I really really love the idea of landscape scale conservation and mega large areas of habitats that cover 1000's of acres, but at times it can be a little frustrating (in fact painful) with the more moblie species such as the waders!
You see over the last few years or so Blacktoft has got a big brother over the other side of the river Trent at Alkborough Flats that is a combined flood alleviation tidal set back scheme, wildlife reserve and farmland and which has some pretty large tidal pools that tend to be at times a little over attractive to birds than our little old pools here on the Sands.
Not that its bad birdwatching here at Blacktoft at the moment with spotted redshank, greenshank, green sandpiper, avocet, bearded tit, marsh harrier and 18 little egrets plus a load more species including plenty of water rails around the edges of the lagoons, marsh harriers and regular hobbies. At the weekend too the wood sandpiper put on a sterling display in front of the hides.
But we don't have the number of waders which I would expect at this time of year and a recent e-mail from a freind revealed just where they are and yes you've maybe guessed it already! nearly 1000 avocets, 500 black tailed godwits, ruff, dunlin and a whole host of other species including up to 8 spoonbills all on the other side of the river at Alkborough not more than a mile away!
You see in some years when Alkborough's pools stay wet they seem to be holding mountains of food that is just too attractive to the waders - it doesn't even seem to matter what water levels we have here at Blacktoft the birds just feed where there is the most food! We've tried everything to try and balance the bird usage out but each site goes through months and years when one is more attractive than the other. Of course this is what would happen in natural bigger wetlands where birds move around the site as per their needs - not so good for us birders but excellent for the wildlife!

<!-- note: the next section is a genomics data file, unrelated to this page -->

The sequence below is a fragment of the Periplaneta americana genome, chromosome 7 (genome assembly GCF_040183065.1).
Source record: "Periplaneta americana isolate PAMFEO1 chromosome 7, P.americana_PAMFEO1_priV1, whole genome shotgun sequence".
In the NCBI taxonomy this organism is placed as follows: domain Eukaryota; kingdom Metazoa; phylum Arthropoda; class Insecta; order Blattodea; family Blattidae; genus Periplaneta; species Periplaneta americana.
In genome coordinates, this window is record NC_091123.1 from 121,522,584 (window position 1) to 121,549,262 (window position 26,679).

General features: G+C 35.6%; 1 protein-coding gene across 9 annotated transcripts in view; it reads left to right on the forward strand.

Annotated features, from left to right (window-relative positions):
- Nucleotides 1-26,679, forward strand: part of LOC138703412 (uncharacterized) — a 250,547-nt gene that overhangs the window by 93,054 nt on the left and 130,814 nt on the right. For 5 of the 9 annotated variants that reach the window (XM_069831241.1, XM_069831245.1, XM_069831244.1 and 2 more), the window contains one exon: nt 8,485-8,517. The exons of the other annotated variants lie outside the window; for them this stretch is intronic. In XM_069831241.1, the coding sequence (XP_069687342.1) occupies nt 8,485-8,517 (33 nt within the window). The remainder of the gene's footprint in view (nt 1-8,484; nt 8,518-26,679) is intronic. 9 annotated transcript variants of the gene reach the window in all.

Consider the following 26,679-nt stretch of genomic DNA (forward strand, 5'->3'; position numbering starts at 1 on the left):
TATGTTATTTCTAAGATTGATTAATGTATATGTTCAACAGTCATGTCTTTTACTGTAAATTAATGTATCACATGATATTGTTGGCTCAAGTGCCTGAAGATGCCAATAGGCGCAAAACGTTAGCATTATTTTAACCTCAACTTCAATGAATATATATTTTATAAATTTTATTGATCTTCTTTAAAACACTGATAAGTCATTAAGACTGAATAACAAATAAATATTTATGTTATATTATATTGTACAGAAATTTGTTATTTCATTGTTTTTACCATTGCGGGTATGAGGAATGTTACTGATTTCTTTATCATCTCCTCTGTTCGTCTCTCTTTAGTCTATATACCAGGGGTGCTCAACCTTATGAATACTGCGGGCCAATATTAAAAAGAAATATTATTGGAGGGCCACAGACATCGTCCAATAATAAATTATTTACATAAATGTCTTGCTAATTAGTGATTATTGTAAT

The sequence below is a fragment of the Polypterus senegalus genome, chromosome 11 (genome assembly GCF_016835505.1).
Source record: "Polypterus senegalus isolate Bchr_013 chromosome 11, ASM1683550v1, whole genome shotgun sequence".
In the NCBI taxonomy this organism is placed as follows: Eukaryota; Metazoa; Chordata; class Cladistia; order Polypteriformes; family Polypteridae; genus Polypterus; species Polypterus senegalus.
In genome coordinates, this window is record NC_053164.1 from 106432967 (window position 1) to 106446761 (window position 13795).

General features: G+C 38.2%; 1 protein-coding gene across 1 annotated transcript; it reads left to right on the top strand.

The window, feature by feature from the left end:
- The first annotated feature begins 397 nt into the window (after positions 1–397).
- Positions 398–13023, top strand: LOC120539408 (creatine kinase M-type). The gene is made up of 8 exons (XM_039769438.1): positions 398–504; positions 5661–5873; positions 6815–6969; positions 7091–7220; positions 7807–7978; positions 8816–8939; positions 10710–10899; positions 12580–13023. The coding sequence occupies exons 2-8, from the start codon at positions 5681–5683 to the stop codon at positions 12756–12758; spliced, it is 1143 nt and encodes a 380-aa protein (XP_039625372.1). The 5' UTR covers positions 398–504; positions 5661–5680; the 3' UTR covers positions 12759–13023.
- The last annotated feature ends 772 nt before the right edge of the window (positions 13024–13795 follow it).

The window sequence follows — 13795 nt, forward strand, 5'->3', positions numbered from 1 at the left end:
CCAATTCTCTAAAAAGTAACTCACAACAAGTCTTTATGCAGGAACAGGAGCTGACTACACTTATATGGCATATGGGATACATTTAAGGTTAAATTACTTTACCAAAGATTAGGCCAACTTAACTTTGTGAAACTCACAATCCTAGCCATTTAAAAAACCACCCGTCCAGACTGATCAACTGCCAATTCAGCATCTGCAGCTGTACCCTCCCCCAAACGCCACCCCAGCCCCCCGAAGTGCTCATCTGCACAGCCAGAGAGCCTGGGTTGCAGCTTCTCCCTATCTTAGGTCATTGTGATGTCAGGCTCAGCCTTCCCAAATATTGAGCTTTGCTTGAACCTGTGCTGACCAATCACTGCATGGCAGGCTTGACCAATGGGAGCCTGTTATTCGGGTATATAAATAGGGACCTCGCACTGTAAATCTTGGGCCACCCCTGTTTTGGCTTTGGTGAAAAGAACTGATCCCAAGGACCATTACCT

Well of course I could say come to Blacktoft and not say anything about the 'dark side' but that would be kinda wrong in that I would not be supporting my own strong views that 'Landscape Scale Conservation is Best'. There are hides at Alkborough and footpaths and a car park and lots of areas to walk, but if you want to enjoy the birds I would recommend a telescope as they can be a little further away than at Blacktoft, but they can still be fantastic for those who love their birds.
And here's the rub - for great close views then come to Blacktoft, for numbers and a few extra species go to Alkborough, or why not make a day out of it and visit both sites and come and see just what a great place the Upper Humber is becoming for birds.
More breeding birds, more wintering birds and lots more passage birds than there has ever been with many now ready to colonise new wetland sites within the North of England.
Yes landscape conservation - its going to take a bit of getting used to but its most definatly the way forward if we are going to save our birds and wildlife from the pressures of the modern world.
Aerial shot of Blacktoft with Alkborough in the distance to the right of the picture - don't be fooled by the optical illusion, Alkbrough Flats is twice the area of Blacktoft!